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Uptown Music Feature "C'mon, get scrappy"

The Joel Plaskett Emergency lets loose and turns up the rock ’n’ roll for Scrappy Happiness

Nova Scotia’s favourite son Joel Plaskett surprised music critics and fans alike with the 2009 release of Three — an ambitious, sprawling triple (!) concept album. In an era of iTunes singles and digital EPs, it was a risky move but ultimately a rewarding one, netting Plaskett a Juno award and a Polaris Music Prize nomination.

Coming off such a studio opus, it makes sense that Plaskett, 37, would want to change gears for his latest LP, Scrappy Happiness. So, he enlisted Dave Marsh and Chris Pennell — aka his longtime backing band The Emergency — to record a meat-and-potatoes, 10-song, 40-minute rock album.

“This was a band record so there was definitely a big shift in approach,” Plaskett says. “Three was more about the bigger picture of telling a story. This record was about three-piece band arrangements. There are guitar solos, big drum fills — things that weren’t on Three. With this, I didn’t want it to be so sprawling.”

While Scrappy Happiness has a decidedly shorter running time than its epic predecessor, it’s no less ambitious. Inspired by a ’50s and ’60s-era release model in which singles went from the studio to the public in very little time, The Joel Plaskett Emergency recorded, mixed, mastered and released one song per week for 10 consecutive weeks, culminating in the full-length release of Scrappy Happiness on March 27.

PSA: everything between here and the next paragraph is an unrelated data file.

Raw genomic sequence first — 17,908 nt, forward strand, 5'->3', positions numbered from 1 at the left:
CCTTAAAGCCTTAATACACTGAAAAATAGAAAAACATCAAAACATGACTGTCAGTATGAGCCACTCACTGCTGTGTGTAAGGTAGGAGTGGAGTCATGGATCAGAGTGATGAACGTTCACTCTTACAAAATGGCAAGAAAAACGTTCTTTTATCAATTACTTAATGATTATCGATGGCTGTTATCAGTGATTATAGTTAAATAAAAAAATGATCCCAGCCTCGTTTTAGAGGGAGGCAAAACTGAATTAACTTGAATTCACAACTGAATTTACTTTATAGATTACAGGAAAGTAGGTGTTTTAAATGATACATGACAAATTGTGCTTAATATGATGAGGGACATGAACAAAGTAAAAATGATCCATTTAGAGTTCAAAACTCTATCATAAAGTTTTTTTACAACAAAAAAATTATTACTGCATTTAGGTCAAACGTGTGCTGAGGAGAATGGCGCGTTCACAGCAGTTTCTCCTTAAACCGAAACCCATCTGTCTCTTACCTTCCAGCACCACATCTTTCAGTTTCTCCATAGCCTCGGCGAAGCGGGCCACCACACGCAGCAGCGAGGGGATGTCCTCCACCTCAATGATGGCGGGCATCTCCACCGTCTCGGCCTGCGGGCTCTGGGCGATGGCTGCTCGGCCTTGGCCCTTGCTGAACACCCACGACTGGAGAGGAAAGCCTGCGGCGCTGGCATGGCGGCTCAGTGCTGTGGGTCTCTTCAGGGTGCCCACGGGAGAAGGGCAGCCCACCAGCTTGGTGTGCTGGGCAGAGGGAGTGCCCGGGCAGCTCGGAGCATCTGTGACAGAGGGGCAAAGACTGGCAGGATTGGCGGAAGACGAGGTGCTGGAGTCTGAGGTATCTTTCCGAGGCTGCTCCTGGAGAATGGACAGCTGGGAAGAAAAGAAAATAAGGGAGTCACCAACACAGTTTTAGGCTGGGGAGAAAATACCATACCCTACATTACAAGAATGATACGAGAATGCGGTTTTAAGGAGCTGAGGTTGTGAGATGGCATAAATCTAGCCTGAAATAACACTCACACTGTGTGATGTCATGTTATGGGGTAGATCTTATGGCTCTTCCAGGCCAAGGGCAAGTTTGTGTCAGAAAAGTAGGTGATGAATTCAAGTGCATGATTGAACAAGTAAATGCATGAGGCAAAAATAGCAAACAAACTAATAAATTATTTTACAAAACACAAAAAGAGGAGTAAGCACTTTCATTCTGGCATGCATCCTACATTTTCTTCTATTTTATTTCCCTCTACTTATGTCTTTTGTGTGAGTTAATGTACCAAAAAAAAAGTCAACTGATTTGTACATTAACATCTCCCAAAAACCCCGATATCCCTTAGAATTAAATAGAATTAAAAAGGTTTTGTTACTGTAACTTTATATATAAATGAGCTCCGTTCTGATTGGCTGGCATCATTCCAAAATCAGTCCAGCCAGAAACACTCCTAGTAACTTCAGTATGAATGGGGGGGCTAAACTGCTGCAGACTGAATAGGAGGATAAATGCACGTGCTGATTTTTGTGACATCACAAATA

“I wanted there to be less mystery about the process, like, ‘Here’s everything! Once a week!’” Plaskett says with a laugh. “That was the intention, to do something different.”

There was also little room for toiling and over-thinking in the studio. For this project, spontaneity was key.

“That was by design — I mean, I can over-think,” Plaskett acknowledges. “There are certain things I’m controlling about — but I’m not a perfectionist, per se. I just don’t know what I want to hear until I find it, if that makes sense. I could have chased certain aspects of that but there’s a point where you have to let go and trust that the song is good. If I had done the album in a different order, it’d be different. The nature of recording is always changing.”

While it ended up being another ambitious undertaking in the end, Plaskett says the Rock ’n’ Roll in Record Time experiment was a fun one, despite the hard deadlines.

“It was cool — and it was pretty painless. Every Thursday we’d get together, and then I’d take what we worked on as a group and finish the song over the weekend,” he explains. (The song would actually make its debut on CBC Radio 2’s Drive with Rich Terfry on Thursday evening, and then Plaskett would mix and master it for its iTunes release the following Tuesday.) “It’s our record but they’re my songs, so I felt the responsibility to finish them. It was really positive. Sometimes it’s faster to execute things on your own, but I wanted to involve the guys.”

As for the end result, Scrappy Happiness has the same youthful spirit and joie de vivre that made 2007’s Ashtray Rock a modern CanRock classic. From the riff-rocking Lightning Bolt through to the hyper-melodic Somewhere Else, the electricity — and yes, the magic — that’s created when musicians get together in a room reverberates throughout the entire album. Scrappy Happiness is a record made with love.

“I wanted to take joy in the project and I think it shows,” Plaskett says. “When I got the title in my mind, it was kind of liberating. It tied it up in a bit of a bow. I love when that happens.”

by Jen Zoratti